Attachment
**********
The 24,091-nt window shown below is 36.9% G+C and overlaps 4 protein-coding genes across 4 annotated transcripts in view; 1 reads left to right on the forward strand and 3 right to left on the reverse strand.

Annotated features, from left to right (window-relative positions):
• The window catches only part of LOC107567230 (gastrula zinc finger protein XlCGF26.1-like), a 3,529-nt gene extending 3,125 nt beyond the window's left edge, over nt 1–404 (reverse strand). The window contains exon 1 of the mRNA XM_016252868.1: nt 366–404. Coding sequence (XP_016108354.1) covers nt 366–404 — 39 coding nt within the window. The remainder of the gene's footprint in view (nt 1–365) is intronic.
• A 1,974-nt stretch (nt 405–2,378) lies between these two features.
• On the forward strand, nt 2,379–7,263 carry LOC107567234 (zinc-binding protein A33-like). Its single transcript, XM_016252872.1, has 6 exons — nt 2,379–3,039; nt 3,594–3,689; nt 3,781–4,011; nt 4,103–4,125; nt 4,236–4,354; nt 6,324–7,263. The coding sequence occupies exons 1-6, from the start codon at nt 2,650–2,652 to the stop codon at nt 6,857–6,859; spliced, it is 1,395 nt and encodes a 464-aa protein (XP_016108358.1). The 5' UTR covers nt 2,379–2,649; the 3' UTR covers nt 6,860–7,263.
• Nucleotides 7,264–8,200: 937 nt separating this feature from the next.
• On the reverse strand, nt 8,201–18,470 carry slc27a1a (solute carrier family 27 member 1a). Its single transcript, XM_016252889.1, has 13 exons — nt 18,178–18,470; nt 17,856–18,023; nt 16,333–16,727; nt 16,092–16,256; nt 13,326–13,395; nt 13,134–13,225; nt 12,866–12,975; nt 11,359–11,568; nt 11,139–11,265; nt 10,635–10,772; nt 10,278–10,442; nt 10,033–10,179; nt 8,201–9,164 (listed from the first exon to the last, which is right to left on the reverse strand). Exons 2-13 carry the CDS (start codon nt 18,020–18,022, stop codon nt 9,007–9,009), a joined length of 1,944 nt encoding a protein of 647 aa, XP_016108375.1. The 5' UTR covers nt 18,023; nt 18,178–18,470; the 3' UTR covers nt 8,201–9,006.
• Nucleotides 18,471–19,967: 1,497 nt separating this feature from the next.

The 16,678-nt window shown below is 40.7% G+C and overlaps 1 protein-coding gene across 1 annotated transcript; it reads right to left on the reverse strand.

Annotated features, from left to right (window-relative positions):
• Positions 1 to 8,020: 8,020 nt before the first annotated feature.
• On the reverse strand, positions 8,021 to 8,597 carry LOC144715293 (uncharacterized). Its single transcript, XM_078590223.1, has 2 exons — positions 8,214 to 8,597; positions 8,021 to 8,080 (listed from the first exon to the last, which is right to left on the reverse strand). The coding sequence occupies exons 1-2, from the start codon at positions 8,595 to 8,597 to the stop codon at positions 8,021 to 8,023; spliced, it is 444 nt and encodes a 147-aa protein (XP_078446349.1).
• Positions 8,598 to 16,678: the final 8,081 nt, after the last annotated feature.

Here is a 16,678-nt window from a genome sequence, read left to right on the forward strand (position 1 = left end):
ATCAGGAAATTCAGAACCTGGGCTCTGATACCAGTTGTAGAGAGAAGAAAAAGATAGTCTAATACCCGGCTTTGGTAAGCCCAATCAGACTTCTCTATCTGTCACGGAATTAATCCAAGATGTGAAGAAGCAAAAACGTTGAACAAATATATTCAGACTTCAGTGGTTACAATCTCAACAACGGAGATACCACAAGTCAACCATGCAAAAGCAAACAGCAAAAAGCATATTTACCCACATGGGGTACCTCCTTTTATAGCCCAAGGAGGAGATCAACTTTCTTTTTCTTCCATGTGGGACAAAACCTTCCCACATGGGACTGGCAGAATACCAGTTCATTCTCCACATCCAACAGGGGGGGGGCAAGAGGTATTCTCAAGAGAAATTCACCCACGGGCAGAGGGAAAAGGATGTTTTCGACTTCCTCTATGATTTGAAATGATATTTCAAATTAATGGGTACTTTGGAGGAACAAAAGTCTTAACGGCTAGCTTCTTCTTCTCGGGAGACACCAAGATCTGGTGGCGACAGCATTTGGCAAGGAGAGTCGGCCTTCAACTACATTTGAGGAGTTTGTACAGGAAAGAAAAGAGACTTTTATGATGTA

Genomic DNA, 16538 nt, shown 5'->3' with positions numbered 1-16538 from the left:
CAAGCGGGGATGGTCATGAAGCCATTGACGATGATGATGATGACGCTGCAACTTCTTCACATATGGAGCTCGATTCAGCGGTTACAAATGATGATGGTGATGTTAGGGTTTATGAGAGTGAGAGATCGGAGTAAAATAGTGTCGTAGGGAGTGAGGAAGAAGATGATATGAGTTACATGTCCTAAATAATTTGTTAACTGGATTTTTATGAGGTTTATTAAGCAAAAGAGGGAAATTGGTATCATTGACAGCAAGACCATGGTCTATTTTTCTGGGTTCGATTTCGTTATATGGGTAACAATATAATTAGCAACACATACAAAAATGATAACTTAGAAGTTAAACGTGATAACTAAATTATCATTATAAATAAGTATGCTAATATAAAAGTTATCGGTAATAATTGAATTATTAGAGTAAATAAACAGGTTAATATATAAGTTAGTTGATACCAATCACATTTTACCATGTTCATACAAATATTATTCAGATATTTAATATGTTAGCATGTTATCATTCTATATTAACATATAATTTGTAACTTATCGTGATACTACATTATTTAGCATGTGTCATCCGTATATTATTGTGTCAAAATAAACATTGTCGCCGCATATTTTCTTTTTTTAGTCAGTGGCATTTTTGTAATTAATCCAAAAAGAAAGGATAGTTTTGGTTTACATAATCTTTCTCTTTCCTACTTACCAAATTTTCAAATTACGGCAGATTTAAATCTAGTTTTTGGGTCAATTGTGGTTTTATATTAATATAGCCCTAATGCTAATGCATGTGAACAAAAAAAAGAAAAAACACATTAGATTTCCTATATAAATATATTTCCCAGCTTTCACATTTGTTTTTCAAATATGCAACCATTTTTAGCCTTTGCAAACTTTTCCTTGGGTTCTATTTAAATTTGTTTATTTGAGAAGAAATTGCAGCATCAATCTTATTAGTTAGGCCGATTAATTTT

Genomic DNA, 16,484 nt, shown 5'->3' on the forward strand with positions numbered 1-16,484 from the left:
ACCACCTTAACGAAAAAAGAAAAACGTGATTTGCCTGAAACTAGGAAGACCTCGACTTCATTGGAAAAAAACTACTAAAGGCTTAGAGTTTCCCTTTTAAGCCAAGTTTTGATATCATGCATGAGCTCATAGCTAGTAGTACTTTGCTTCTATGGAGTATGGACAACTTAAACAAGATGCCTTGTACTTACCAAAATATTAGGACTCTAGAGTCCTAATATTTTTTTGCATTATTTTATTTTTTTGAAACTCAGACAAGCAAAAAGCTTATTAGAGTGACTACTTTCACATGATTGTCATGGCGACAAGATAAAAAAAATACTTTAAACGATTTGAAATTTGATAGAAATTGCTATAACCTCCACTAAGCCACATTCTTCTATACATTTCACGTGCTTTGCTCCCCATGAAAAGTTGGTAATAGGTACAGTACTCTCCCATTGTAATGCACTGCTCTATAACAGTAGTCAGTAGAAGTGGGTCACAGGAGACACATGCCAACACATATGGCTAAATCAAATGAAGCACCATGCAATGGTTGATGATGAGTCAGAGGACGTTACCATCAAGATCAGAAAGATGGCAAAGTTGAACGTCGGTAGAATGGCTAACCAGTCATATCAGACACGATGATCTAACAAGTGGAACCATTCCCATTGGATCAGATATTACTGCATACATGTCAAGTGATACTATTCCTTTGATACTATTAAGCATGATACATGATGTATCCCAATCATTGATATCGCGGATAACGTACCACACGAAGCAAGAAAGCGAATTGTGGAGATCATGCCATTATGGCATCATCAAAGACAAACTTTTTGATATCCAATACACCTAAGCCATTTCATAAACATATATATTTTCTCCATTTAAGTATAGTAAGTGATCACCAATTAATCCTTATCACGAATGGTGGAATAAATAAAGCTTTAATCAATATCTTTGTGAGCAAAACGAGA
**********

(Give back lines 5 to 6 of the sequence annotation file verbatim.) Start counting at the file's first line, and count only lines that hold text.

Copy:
• On the forward strand, nt 2,379–7,263 carry LOC107567234 (zinc-binding protein A33-like). Its single transcript, XM_016252872.1, has 6 exons — nt 2,379–3,039; nt 3,594–3,689; nt 3,781–4,011; nt 4,103–4,125; nt 4,236–4,354; nt 6,324–7,263. The coding sequence occupies exons 1-6, from the start codon at nt 2,650–2,652 to the stop codon at nt 6,857–6,859; spliced, it is 1,395 nt and encodes a 464-aa protein (XP_016108358.1). The 5' UTR covers nt 2,379–2,649; the 3' UTR covers nt 6,860–7,263.
• Nucleotides 7,264–8,200: 937 nt separating this feature from the next.